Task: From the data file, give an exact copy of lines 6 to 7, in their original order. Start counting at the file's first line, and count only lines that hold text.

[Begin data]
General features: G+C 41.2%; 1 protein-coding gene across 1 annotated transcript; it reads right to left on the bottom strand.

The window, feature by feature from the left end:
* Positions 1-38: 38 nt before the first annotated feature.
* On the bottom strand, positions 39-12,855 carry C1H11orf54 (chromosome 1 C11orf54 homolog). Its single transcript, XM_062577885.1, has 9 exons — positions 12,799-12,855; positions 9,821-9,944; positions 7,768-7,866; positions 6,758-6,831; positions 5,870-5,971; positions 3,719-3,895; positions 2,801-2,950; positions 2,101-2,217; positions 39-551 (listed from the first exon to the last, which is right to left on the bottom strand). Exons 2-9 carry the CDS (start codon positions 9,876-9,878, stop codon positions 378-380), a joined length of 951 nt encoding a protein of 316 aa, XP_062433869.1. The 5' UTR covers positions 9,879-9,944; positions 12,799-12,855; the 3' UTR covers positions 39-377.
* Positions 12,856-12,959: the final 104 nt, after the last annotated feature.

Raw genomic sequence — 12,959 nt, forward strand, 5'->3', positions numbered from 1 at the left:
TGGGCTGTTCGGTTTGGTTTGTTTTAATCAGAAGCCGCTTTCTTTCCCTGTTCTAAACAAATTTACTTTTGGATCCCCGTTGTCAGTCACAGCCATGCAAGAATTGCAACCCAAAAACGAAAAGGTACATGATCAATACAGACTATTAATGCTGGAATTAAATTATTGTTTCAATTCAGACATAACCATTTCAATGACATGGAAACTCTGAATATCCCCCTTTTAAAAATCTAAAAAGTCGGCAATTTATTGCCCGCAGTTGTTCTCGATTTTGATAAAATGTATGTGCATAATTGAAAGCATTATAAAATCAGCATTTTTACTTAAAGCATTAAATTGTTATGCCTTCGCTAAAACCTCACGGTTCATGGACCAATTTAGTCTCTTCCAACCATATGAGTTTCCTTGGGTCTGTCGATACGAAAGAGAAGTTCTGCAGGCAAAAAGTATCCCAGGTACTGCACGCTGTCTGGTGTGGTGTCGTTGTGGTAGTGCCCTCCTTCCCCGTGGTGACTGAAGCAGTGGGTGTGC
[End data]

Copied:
Raw genomic sequence — 12,959 nt, forward strand, 5'->3', positions numbered from 1 at the left:
TGGGCTGTTCGGTTTGGTTTGTTTTAATCAGAAGCCGCTTTCTTTCCCTGTTCTAAACAAATTTACTTTTGGATCCCCGTTGTCAGTCACAGCCATGCAAGAATTGCAACCCAAAAACGAAAAGGTACATGATCAATACAGACTATTAATGCTGGAATTAAATTATTGTTTCAATTCAGACATAACCATTTCAATGACATGGAAACTCTGAATATCCCCCTTTTAAAAATCTAAAAAGTCGGCAATTTATTGCCCGCAGTTGTTCTCGATTTTGATAAAATGTATGTGCATAATTGAAAGCATTATAAAATCAGCATTTTTACTTAAAGCATTAAATTGTTATGCCTTCGCTAAAACCTCACGGTTCATGGACCAATTTAGTCTCTTCCAACCATATGAGTTTCCTTGGGTCTGTCGATACGAAAGAGAAGTTCTGCAGGCAAAAAGTATCCCAGGTACTGCACGCTGTCTGGTGTGGTGTCGTTGTGGTAGTGCCCTCCTTCCCCGTGGTGACTGAAGCAGTGGGTGTGC